Slipping Away - Page 4

The Eichlers of Atherton and Hillsborough—living dangerously in a peaceful world
Slipping Away
Slipping Away
Two shots of an attractive Eichler, home to the Welsh family, along Atherton's Hawthorne Avenue. Above: Note the life-sized chessboard in the backyard lawn.
Slipping Away
Preservation-minded Debbie Pinkston in her Atherton kitchen.

Joe Eichler began building in these two communities with high hopes. His history in Atherton and Hillsborough runs counter to the oft-told tale that Eichler aimed his homes at entry-level buyers. It shows that, from the early days, he targeted as well the middle class—and affluent.

The first affluent client he found for either of these towns was—himself. And it's notable that of the three houses Joe built for himself and family during his 25-year career, one was in Atherton, one in Hillsborough, and one in San Francisco (the penthouse of the Summit tower).

Ironically, out of all the 11,000 houses he ever built (the single-family houses at least), the rambling redwood-clad Joe Eichler home from 1951, with two splayed wings built around a swimming pool, looks least like an 'Eichler.'

That's because what Joe really wanted at that time was to emulate the home designed by Frank Lloyd Wright in which he'd lived during World War II—the Bazett house of Hillsborough. There, Eichler had developed his affection for modern architecture.

Anshen and Allen, the architects who were simultaneously designing Joe's first architect-designed tract in Sunnyvale, created his Atherton home in homage to the Bazett, with a similar plan and Wrightian details—including built-in furnishings and a play of angles.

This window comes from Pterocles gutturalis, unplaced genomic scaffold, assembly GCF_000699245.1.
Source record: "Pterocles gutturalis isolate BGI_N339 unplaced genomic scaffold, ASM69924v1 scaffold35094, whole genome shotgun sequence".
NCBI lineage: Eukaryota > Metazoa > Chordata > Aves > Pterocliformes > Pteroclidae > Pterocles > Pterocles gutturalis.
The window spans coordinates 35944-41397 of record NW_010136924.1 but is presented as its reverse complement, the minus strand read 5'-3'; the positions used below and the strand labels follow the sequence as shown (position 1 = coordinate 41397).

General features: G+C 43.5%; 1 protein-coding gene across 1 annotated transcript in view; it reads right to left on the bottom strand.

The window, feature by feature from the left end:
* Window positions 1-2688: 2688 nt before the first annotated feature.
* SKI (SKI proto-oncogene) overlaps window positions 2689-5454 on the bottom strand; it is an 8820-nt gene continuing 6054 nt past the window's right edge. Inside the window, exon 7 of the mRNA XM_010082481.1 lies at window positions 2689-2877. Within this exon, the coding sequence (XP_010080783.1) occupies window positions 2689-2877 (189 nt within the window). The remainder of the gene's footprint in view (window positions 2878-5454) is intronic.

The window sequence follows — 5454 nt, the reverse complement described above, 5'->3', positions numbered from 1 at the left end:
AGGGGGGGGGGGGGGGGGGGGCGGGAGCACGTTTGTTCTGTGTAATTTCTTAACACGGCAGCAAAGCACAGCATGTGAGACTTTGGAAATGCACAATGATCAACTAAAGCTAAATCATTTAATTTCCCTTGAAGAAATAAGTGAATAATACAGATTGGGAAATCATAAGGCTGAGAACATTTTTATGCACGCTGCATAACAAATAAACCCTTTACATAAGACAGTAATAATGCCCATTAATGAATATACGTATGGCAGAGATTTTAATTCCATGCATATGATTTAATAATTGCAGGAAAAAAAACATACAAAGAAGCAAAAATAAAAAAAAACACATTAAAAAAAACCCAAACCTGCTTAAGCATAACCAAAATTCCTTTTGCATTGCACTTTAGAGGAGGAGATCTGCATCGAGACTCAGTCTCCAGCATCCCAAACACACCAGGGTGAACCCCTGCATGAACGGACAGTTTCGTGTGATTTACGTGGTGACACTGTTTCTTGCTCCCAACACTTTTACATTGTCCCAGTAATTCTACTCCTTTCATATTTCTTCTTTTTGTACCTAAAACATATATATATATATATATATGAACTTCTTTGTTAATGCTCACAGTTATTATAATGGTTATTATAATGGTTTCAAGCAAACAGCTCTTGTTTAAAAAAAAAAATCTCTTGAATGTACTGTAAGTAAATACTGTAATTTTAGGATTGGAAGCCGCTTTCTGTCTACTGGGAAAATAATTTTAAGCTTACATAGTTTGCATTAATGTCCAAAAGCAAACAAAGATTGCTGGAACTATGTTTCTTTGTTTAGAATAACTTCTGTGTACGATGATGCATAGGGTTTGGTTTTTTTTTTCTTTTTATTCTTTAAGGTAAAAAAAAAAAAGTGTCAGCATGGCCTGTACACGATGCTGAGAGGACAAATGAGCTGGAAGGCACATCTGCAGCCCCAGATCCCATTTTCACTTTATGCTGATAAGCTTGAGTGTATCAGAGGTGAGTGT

Paul Feder, who bought the 3,700-square-foot, four-and-a-half-bath home in 1965, and his wife Ginny Anderson have preserved it in almost all its details, save for a revamped kitchen. They perform in their living room with a recorder ensemble regularly.

"The house is an etude in parallelograms," Feder says. "Our shower is triangular. There's not a square room in the house. The house has got repeating patterns over and over again, the way an artist uses different colors and repeats the colors. The house is a work of art."

The Joe Eichler home is in the leafy neighborhood of Lindenwood, where in the early 1950s Joe planned an upscale tract.

A 1953 Eichler Homes brochure boasted of three- and four-bedroom designs from Anshen and Allen, selling for $42,500-$49,500, high for the time. Only a few were built. They probably included two homes on Hawthorne Avenue, of which one remains, and the one across from the Joe Eichler home that was lost in 2015.

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